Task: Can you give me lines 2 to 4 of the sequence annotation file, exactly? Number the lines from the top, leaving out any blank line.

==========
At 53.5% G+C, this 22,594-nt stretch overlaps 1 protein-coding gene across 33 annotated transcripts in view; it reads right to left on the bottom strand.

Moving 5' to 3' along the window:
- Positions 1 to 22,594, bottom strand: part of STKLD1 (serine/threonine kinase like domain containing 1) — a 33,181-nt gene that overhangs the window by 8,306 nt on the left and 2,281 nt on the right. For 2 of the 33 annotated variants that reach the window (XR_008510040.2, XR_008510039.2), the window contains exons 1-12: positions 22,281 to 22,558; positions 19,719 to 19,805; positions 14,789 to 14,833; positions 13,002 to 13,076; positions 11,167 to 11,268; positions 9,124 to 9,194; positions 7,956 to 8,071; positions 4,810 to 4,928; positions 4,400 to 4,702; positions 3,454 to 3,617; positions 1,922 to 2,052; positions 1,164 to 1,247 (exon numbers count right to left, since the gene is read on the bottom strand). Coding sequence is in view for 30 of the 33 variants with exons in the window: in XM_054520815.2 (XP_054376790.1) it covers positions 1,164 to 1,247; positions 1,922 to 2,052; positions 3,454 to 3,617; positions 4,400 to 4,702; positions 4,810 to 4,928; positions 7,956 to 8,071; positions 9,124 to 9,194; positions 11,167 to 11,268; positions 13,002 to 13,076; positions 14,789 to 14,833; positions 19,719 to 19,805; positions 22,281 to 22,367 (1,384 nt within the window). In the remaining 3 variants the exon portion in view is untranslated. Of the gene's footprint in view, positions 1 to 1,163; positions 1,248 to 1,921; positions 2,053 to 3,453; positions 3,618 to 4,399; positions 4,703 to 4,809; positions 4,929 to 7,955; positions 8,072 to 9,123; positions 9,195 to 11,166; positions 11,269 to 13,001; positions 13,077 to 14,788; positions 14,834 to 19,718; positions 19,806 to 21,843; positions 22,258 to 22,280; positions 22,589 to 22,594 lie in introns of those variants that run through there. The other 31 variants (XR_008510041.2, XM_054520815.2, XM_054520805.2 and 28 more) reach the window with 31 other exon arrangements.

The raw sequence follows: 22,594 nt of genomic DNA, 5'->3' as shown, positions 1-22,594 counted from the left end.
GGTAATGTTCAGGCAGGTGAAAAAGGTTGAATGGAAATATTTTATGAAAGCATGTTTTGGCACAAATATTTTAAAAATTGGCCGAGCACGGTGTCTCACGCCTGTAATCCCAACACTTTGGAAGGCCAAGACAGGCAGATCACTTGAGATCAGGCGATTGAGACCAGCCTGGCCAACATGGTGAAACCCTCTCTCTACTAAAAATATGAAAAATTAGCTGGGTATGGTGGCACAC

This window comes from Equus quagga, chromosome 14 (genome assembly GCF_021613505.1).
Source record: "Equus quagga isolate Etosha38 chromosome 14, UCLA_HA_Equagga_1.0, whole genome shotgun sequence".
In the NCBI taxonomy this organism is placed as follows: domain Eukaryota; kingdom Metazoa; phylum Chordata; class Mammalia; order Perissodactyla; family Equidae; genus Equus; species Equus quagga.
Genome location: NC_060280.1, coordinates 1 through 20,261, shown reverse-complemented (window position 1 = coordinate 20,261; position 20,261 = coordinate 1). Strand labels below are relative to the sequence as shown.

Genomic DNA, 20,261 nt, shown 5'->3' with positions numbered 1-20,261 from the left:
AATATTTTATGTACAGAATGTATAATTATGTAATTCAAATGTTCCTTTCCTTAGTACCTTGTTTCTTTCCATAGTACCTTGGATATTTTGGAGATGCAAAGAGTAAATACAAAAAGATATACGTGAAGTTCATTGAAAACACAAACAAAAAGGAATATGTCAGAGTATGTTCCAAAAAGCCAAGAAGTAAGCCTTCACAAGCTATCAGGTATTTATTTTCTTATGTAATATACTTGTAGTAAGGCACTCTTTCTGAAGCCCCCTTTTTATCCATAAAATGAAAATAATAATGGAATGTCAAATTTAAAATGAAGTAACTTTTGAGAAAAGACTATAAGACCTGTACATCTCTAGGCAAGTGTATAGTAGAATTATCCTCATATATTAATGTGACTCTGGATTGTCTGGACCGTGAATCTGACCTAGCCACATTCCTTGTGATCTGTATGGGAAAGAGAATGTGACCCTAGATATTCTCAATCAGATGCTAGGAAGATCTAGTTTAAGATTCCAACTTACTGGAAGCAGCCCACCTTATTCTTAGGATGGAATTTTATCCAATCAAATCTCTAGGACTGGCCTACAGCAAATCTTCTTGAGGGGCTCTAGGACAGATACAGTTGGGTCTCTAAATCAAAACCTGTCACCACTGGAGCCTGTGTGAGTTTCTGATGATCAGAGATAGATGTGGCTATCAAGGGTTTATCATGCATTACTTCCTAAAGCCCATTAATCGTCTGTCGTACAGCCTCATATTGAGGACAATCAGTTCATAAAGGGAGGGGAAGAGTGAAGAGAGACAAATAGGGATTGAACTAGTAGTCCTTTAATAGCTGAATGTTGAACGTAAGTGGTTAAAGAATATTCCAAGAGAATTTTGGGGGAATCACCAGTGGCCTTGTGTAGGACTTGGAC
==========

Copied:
Moving 5' to 3' along the window:
- Positions 1 to 22,594, bottom strand: part of STKLD1 (serine/threonine kinase like domain containing 1) — a 33,181-nt gene that overhangs the window by 8,306 nt on the left and 2,281 nt on the right. For 2 of the 33 annotated variants that reach the window (XR_008510040.2, XR_008510039.2), the window contains exons 1-12: positions 22,281 to 22,558; positions 19,719 to 19,805; positions 14,789 to 14,833; positions 13,002 to 13,076; positions 11,167 to 11,268; positions 9,124 to 9,194; positions 7,956 to 8,071; positions 4,810 to 4,928; positions 4,400 to 4,702; positions 3,454 to 3,617; positions 1,922 to 2,052; positions 1,164 to 1,247 (exon numbers count right to left, since the gene is read on the bottom strand). Coding sequence is in view for 30 of the 33 variants with exons in the window: in XM_054520815.2 (XP_054376790.1) it covers positions 1,164 to 1,247; positions 1,922 to 2,052; positions 3,454 to 3,617; positions 4,400 to 4,702; positions 4,810 to 4,928; positions 7,956 to 8,071; positions 9,124 to 9,194; positions 11,167 to 11,268; positions 13,002 to 13,076; positions 14,789 to 14,833; positions 19,719 to 19,805; positions 22,281 to 22,367 (1,384 nt within the window). In the remaining 3 variants the exon portion in view is untranslated. Of the gene's footprint in view, positions 1 to 1,163; positions 1,248 to 1,921; positions 2,053 to 3,453; positions 3,618 to 4,399; positions 4,703 to 4,809; positions 4,929 to 7,955; positions 8,072 to 9,123; positions 9,195 to 11,166; positions 11,269 to 13,001; positions 13,077 to 14,788; positions 14,834 to 19,718; positions 19,806 to 21,843; positions 22,258 to 22,280; positions 22,589 to 22,594 lie in introns of those variants that run through there. The other 31 variants (XR_008510041.2, XM_054520815.2, XM_054520805.2 and 28 more) reach the window with 31 other exon arrangements.

The raw sequence follows: 22,594 nt of genomic DNA, 5'->3' as shown, positions 1-22,594 counted from the left end.